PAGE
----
LINZ pastoral team manager April Hussey provides an update about her team’s commitment to visit pastoral leases more frequently.  

As the weather has improved over the last few months, we have ramped up pastoral lease visits and inspections.

Since July, we have visited 42 pastoral leases. A number of visits are also scheduled over the coming months.

I’m proud to say we’re on track to achieving our goal of visiting each pastoral lease at least once every two years. The team are working hard to identify properties that are overdue for a visit and to develop good working relationships with their lessees.

The team has committed to visits for the purposes of lease inspections, as well as when lessees apply for consent or have compliance questions.

Prior to inspections getting underway, we trialled our new inspection approach on Minaret Station.

It was great to get feedback directly from a lessee to ensure our inspection approach meets not only our needs and that of the land, but also lessee needs.  

So far, the response from lessees has been positive. We’ve received great feedback including the need to develop better materials and guidance for lessees, particularly around consent requirements.

We will continue to look at ways to improve our inspection approach and welcome any further feedback from lessees and other stakeholders. If you would like to share any feedback, please contact your portfolio manager or email pastoral&tenurereview@linz.govt.nz.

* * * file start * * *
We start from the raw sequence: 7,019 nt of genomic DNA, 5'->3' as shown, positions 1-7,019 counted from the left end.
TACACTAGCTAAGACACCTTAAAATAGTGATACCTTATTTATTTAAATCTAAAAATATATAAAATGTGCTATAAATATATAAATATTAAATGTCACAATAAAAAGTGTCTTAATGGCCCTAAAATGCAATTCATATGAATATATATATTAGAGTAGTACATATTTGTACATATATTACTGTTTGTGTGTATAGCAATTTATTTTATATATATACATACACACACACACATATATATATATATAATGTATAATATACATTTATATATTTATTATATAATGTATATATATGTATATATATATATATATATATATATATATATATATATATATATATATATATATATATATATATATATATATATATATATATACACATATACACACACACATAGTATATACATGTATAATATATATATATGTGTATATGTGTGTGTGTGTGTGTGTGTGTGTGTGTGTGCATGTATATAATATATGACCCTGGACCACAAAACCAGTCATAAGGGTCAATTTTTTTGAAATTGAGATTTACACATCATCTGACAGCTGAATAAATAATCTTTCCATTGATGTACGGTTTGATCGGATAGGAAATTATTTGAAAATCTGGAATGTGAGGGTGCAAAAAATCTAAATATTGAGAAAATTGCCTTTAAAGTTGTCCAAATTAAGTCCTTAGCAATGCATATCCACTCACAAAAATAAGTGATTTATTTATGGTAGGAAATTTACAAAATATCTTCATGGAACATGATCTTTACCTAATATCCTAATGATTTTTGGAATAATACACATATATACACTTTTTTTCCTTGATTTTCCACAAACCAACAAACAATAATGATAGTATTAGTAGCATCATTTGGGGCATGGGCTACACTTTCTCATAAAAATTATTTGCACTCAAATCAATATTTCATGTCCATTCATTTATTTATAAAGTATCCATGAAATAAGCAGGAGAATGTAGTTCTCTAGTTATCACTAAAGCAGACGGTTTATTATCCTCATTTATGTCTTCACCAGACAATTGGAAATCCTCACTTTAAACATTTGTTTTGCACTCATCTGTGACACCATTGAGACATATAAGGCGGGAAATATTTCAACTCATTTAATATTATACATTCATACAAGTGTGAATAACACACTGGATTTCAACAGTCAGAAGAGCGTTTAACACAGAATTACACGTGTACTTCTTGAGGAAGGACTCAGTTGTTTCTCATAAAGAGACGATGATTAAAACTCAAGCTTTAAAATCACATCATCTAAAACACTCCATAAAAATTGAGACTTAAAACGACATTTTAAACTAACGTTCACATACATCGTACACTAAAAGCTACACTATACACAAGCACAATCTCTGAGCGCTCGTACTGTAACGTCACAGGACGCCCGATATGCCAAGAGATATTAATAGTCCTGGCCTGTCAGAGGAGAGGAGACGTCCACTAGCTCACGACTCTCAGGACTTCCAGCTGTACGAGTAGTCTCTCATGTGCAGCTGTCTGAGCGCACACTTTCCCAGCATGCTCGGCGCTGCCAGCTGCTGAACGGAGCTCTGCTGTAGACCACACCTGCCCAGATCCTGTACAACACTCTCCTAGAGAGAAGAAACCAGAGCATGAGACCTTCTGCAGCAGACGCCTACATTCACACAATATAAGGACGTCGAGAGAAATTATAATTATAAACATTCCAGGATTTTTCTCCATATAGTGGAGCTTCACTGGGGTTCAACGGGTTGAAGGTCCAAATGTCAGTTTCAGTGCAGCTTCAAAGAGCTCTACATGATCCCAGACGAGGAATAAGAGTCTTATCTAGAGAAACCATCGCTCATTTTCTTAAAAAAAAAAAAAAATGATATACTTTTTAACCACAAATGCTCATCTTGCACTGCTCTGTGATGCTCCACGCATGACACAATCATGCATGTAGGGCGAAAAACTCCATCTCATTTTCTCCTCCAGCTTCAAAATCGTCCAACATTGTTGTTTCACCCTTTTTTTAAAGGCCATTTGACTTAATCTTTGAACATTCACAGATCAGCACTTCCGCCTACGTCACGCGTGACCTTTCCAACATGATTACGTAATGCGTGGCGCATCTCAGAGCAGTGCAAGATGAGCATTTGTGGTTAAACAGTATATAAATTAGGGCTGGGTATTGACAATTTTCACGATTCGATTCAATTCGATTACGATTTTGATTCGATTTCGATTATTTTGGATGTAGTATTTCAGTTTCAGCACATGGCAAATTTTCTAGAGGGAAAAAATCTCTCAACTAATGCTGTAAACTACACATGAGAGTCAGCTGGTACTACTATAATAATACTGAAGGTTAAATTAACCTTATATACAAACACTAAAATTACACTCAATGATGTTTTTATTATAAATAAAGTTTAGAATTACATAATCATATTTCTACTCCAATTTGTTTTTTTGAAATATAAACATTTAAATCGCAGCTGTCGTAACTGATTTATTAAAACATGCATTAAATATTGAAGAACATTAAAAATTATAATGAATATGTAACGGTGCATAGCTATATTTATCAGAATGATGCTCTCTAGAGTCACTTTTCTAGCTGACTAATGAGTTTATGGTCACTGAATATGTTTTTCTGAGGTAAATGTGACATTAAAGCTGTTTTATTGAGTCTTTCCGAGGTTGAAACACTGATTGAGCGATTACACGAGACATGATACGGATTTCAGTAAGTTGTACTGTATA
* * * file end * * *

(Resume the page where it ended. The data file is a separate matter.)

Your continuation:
Minaret Station lessee Jonathan Wallis shows a map of the property to members of the pastoral team.

Message from the Minister for Land Information

Photograph of Eugenie Sage – Minister of Land Information

Tēnā koutou,

As some of you will be aware, on Monday 16 December the Government agreed to make further changes to the Crown Pastoral Land Act 1998 and Land Act 1948, that will complement the end of tenure review.  

You can view the Cabinet paper Delivering Better Outcomes on Crown Pastoral Land on LINZ's website. 

The changes are a milestone for the protection of the South Island high country, and the new legislation will set a foundation for the future of this land. This future is clear – the Government will be a guardian of this taonga, in partnership with leaseholders who live on the land.

LINZ and the Commissioner of Crown Lands (CCL) – on behalf of the Crown – will be required to ensure ecological, landscape, cultural, heritage and scientific values are maintained, or enhanced, while providing for ongoing pastoral farming.

The changes will allow leaseholders to continue pastoral farming but ensure everything that is unique and precious about this land, and the species that call it home, are safeguarded.

For most leaseholders, the changes will largely not change the way they farm, if they are already following best practice to minimise their impact on the environment.